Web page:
Am I running too many plugins on my WP website

Usually we look to post something that will help you in relations to video. Our goal is to do the same for audio and images. That said we also like to post things that are connected, even if not directly. In this case, it is about having many WordPress plugins and how many is too many.

What is WordPress

Since we are talking about WordPress we should likely start with a bit about the same first. If you are familiar, just skip to the next chapter of this post. Even if you are not familiar with it, you likely saw it more than few times already. After all WordPress is utilized on almost half websites we have on the internet.

It is a CMS solution that you can download yourself and start using in just few minutes from website. On this website you will find most plugins, themes, and much more and all related to WordPress.

If you are not too keen on setting it up yourself, there is also website. It is operated by the same people that made WordPress. Difference is that they are offering you a way to just start using their system. They in return set it up and sort things out for you.

Because the WordPress CMS is a free and open source system and so commonly used, there are large amounts of plugins and themes to choose from.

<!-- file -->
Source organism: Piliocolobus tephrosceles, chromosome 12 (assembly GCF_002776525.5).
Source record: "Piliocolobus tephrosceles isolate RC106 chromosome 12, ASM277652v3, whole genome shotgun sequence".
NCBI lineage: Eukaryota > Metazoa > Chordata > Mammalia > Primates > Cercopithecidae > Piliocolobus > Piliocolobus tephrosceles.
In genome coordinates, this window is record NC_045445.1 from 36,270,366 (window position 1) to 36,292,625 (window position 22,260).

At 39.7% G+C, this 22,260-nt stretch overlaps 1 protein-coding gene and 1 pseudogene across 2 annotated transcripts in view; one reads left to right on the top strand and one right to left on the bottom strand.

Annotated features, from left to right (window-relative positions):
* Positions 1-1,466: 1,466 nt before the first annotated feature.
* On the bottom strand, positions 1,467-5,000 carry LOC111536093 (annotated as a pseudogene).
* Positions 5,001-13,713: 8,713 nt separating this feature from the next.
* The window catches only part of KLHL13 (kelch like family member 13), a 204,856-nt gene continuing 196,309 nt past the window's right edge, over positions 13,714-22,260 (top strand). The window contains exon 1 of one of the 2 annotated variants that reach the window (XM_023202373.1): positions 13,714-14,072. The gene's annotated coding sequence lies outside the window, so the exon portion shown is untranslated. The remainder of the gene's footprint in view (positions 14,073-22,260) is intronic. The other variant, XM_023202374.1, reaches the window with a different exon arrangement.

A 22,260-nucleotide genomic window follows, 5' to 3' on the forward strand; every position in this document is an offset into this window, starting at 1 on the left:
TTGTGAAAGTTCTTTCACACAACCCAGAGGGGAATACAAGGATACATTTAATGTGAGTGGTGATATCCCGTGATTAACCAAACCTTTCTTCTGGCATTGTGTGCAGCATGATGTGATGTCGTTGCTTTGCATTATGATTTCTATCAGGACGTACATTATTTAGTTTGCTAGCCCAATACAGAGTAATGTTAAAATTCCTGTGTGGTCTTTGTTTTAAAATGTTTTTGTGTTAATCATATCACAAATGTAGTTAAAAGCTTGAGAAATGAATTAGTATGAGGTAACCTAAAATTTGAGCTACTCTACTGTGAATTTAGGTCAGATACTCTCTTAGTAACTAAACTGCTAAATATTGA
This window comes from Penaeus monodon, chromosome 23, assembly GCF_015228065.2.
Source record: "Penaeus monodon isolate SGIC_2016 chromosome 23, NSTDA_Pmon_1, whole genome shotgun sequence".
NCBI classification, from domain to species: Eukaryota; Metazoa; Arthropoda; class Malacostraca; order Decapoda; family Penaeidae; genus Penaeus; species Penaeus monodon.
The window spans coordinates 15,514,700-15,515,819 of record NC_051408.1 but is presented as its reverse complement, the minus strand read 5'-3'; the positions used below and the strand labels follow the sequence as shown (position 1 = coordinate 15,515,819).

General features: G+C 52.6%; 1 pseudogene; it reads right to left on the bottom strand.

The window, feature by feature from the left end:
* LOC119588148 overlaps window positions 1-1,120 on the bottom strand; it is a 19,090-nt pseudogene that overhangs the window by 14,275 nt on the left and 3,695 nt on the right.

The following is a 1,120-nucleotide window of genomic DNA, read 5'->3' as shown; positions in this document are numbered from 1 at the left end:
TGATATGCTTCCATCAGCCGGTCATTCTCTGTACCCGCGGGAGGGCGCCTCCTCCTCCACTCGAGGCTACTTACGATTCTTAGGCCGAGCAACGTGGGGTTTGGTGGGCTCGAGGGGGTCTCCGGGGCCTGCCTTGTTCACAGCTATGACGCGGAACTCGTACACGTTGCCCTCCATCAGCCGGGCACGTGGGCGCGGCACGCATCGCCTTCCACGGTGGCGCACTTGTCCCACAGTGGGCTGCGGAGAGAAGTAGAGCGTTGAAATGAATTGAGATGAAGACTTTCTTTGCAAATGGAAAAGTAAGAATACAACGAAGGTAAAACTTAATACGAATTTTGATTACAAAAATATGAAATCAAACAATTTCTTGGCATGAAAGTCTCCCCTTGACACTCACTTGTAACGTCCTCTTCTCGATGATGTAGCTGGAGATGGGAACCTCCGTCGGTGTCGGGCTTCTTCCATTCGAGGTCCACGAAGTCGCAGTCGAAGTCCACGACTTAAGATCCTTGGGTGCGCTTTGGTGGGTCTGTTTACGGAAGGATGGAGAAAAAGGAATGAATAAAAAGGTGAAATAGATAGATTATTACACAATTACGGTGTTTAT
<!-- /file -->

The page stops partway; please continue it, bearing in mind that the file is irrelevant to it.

Simple overview of how WordPress themes and plugins work

Now that we all have some familiarity with WordPress, let’s see how it does some things. Unless you have an engineering side within you, you might not have thought about how the plugins and themes get loaded. For people, if you need a fork, you grab a fork and that is it.

With the computers it is a bit different. WordPress in this case, has to load up everything first. This allows it to know what it has to work with. Once it loads everything up into memory it then starts processing things and providing you with the output.

  • To all fairness, loading and processing mostly happen hand in hand. Sometimes both will happen following the other. Goal however is to provide you with simple overview so we might generalize in certain aspects.

So by this logic, if we have 20 plugins installed, WordPress has to load up 20 different plugins before it can show your page. This is true to some extent, however this is not as important as it might seem right away.

Enter PHP

PHP is the server side language that is used to run WordPress. It is great for many reasons, and while PHP has some things going against it, it has been greatly improved from version to version.

PHP is very fast in processing different files and directories. Inclusion, requirements and alike is child’s play for PHP as it goes through a large number of different files. The same is true for PHP processing of WordPress files, plugins and themes.

When is too many

So we know that PHP does not care too much about the few more files plugin can add. For WordPress that too does not really matter. Then why can you hear sometimes someone say that more plugins makes WordPress slower?

Well because it is true. However it is not exactly the number of plugins that is the cause, rather the plugins code itself.

For example let us use 2 identical websites in terms of database size and number of visitors. Let us even say that they are using the very same theme. The only difference is that one has 70 plugins and another 4 plugins.